Review of Hand to God, TheaterWorks
A hand-puppet goes rogue with hilariously scary results in Robert Askins’ Hand to God, now playing at TheaterWorks, directed by Tracy Brigden. Brigden directed the show at City Theatre in Pittsburgh and several veterans of that cast are in the production at TheaterWorks, which features a gripping intimacy that fully exploits the play’s foul-mouthed charm.
Key to the production’s success is Nick LaMedica’s simply stupendous turn as Jason, the bashful and depressed son of a Sunday school teacher, Margery, who is trying to put together a hand-puppet performance among her charges, and as Tyrone, the hand-puppet with a mind and voice of its own that takes over the play like a male monster of the Id. At first, Tyrone, like a ventriloquist’s dummy with the dirt on its master, is simply a bit too forthright in expressing what Jason would rather not say, then, after Jason fails to destroy him, he sprouts fangs and turns Jason into his aghast appendage.
As Margery, Lisa Velten Smith is also perfectly cast, with a surprising mix of religious fervor, impatient mothering, and volcanic passions. Her husband, Jason’s father, has died recently and the loosely-structured plot uses that event as a way of explaining the wild mood swings of his surviving family. Both mother and son are seemingly schizophrenic in veering between their normal, mealy-mouthed personae and the extremes of their out-of-control acting up. It may be a bit too-too to have mother and son both fly off into surprising behavior—on paper—but on stage it works because the manic version of Margery, and Tyrone, as the vicious version of Jason, are so much fun.
And the rest of the cast is not just a bunch of straight-persons to these hyperbolic hi-jinx. As Jessica, Maggie Carr is a great comic asset, playing a mostly imperturbable teen whose lending a hand-puppet in an explicit seduction scene with Tyrone is one of Act Two’s high-points. Miles G. Jackson plays Timmy as a tough kid with feet of clay, or maybe just a confused teen with the mercurial nature that implies. He’s got a crush on Margery, resents Jason, and sneers at everything, that is until Tyrone shows his bite is as good as his bark. And as Pastor Greg, Peter Benson’s musing tone keeps the unctuous platitudes of the local religious leader from being a mere cliché. He’s got his eye on Margery too and his effort at seduction, for all that it tries to pose as anodyne and uplifting, is blandly creepy in the era of #MeToo.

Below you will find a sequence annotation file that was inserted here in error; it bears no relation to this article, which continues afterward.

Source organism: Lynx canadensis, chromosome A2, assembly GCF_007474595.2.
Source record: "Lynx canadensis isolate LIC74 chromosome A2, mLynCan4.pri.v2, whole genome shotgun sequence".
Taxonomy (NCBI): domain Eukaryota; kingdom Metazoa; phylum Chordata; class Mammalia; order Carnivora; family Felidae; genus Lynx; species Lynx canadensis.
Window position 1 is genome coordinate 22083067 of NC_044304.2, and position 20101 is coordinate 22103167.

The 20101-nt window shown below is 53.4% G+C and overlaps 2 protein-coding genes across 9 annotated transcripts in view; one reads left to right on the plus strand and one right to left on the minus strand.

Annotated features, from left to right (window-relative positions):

There is much bad behavior flying past quickly onstage, and Tyrone, who speaks with the kind of expletive-ridden, verbal crassness that seems de rigueur in the era of our uncouth president, comes across as a mad-as-hell rebel. As with puppets used in therapy to help patients act out aggression and mimic traumatic events, Tyrone, in the scheme of the play, can be seen as a kind of desperate therapy, not only for the mourning, anger, and suppressed urges of Jason and Margery, but for a culture in which politeness masks all kinds of unpleasant truths. The play is set in Texas, and its author, a Texan, knows whereof he speaks in showing how the typical locutions of the milquetoast version of Jesus’s love can drive almost anyone to distraction.
Luke Cantarella’s scenic design is nimble in presenting the different spaces of the show—the classroom, Jason’s bedroom, Pastor Greg’s office—and Matthew Richards’ lighting design, as ever, is a godsend. Fight Choreography by Robert Westley deserves plaudits as well as this is a very physical show in a fairly small space, and the puppet design by Stephanie Shaw provides props able to seem as real as their handlers.
Askins’ target here is “the devil” as an explanatory concept for whatever is deemed heinous, inappropriate, or foul-minded in human nature. The opening and closing homilies by Tyrone, in his good and bad incarnations respectively, are simple-minded gestures toward what could be called social context. It’s not that we expect a puppet to be profound, but might wonder why the author deems it necessary to make the puppets his mouthpiece. Within the story, Tyrone’s malevolent force and Margery’s erotic urges are made to seem coping mechanisms and needn’t be considered the result of demonic possession. And yet, Askins is asking why we need both an ultimate good—Jesus—and an ultimate evil—Satan—to convince us we’re not so bad.
While some might be shocked by the behavior and/or the language of the play, there’s a rather contemporary sense in which the play—first produced Off Broadway in 2011—lets “locker-room talk” become part of classroom talk, and treats the pornographic imagination as matter-of-fact. The play may aim to exorcise our demons, in a sense, though it plays more like a Feast of Fools pageant where free license actually supports social cohesion. Hence the show’s popularity.
Hand to God
By Robert Askins
Directed by Tracy Brigden
Scenic Design/Projections: Luke Cantarella; Costume Design: Tracy Christensen; Lighting Design: Matthew Richards; Sound Design: Elizabeth Atkinson; Puppet Design: Stephanie Shaw; Fight Choreographer: Robert Westley; Stage Manager: Kate J. Cudworth
Peter Benson, Maggie Carr, Miles G. Jackson, Nick LaMedica, Lisa Velten Smith
July 20-August 26, 2018